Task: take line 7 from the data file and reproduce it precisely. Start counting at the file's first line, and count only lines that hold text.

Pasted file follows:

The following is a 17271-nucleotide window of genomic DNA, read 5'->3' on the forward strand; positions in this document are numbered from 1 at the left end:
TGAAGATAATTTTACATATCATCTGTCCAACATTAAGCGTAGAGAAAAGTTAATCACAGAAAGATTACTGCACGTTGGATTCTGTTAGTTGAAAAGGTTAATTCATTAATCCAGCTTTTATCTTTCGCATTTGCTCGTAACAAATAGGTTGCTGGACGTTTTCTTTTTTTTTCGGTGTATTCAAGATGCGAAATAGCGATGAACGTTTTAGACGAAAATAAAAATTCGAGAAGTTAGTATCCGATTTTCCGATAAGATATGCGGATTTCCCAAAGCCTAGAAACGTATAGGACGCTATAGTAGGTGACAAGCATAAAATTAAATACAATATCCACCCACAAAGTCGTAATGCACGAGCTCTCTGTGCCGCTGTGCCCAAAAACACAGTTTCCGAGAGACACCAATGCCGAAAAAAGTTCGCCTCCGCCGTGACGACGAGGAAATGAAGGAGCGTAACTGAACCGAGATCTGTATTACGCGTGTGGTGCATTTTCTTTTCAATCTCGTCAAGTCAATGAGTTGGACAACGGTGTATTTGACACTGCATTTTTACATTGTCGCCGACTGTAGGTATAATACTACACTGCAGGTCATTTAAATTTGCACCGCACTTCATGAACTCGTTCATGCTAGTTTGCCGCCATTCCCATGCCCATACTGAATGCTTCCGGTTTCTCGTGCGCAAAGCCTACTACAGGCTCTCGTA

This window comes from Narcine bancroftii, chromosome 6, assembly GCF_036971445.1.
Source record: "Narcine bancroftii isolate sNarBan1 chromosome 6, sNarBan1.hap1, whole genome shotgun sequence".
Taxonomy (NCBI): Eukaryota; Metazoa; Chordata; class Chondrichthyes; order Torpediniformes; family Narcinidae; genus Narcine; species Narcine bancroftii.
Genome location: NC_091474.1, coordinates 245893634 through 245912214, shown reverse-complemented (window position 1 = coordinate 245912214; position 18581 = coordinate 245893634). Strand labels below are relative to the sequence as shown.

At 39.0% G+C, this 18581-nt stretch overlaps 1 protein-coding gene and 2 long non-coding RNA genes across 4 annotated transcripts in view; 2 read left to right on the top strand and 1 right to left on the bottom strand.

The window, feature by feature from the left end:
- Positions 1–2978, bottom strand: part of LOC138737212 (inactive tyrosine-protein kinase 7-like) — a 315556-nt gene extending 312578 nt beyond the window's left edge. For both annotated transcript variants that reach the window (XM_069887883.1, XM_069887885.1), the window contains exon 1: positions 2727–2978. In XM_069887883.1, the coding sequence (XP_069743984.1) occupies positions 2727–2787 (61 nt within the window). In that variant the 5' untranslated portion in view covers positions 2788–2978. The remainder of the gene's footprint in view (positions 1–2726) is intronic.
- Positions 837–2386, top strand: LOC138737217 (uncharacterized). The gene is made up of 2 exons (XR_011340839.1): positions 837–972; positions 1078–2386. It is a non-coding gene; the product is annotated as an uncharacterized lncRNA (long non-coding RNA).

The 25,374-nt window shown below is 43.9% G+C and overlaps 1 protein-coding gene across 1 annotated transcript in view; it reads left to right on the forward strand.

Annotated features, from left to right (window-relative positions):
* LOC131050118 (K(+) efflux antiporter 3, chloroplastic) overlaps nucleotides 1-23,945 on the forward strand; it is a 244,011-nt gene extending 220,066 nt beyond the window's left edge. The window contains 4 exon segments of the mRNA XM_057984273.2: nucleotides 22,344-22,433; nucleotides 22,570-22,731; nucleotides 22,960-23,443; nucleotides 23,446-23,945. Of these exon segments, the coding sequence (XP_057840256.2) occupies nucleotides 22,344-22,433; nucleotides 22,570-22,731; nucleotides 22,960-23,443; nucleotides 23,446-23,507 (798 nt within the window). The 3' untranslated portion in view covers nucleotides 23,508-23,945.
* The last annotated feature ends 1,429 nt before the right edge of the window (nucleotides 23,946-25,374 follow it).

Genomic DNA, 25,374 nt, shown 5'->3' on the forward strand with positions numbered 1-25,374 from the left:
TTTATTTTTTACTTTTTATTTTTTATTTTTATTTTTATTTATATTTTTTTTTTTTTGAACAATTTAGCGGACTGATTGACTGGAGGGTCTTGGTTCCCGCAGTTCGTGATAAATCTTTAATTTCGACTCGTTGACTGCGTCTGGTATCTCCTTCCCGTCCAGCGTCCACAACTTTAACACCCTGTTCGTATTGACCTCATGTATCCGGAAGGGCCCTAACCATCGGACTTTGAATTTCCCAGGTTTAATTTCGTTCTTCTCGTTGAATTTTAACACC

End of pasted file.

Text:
At 39.0% G+C, this 18581-nt stretch overlaps 1 protein-coding gene and 2 long non-coding RNA genes across 4 annotated transcripts in view; 2 read left to right on the top strand and 1 right to left on the bottom strand.